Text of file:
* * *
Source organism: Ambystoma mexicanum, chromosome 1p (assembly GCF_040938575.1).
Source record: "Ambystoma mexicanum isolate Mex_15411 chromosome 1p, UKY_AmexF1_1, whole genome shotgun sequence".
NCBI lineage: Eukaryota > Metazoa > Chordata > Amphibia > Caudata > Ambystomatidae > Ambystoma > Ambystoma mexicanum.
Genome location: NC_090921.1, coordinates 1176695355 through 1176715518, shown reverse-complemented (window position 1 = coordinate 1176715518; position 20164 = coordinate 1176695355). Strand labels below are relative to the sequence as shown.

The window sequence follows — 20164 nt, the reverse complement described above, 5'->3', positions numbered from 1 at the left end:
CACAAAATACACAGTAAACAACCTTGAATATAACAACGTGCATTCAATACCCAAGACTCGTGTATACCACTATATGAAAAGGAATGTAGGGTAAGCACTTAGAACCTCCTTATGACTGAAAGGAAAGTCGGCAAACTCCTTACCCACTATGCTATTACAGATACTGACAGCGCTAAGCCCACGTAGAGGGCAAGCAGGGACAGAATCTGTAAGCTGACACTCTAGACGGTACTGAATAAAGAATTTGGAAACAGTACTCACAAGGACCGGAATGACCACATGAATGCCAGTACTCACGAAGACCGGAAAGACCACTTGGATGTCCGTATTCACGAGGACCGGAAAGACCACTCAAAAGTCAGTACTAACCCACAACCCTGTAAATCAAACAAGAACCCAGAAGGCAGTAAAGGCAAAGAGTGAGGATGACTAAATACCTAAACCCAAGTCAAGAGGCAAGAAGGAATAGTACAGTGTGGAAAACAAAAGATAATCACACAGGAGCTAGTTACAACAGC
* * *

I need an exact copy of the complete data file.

Source organism: Ambystoma mexicanum, chromosome 1p (assembly GCF_040938575.1).
Source record: "Ambystoma mexicanum isolate Mex_15411 chromosome 1p, UKY_AmexF1_1, whole genome shotgun sequence".
NCBI lineage: Eukaryota > Metazoa > Chordata > Amphibia > Caudata > Ambystomatidae > Ambystoma > Ambystoma mexicanum.
Genome location: NC_090921.1, coordinates 1176695355 through 1176715518, shown reverse-complemented (window position 1 = coordinate 1176715518; position 20164 = coordinate 1176695355). Strand labels below are relative to the sequence as shown.

The window sequence follows — 20164 nt, the reverse complement described above, 5'->3', positions numbered from 1 at the left end:
CACAAAATACACAGTAAACAACCTTGAATATAACAACGTGCATTCAATACCCAAGACTCGTGTATACCACTATATGAAAAGGAATGTAGGGTAAGCACTTAGAACCTCCTTATGACTGAAAGGAAAGTCGGCAAACTCCTTACCCACTATGCTATTACAGATACTGACAGCGCTAAGCCCACGTAGAGGGCAAGCAGGGACAGAATCTGTAAGCTGACACTCTAGACGGTACTGAATAAAGAATTTGGAAACAGTACTCACAAGGACCGGAATGACCACATGAATGCCAGTACTCACGAAGACCGGAAAGACCACTTGGATGTCCGTATTCACGAGGACCGGAAAGACCACTCAAAAGTCAGTACTAACCCACAACCCTGTAAATCAAACAAGAACCCAGAAGGCAGTAAAGGCAAAGAGTGAGGATGACTAAATACCTAAACCCAAGTCAAGAGGCAAGAAGGAATAGTACAGTGTGGAAAACAAAAGATAATCACACAGGAGCTAGTTACAACAGC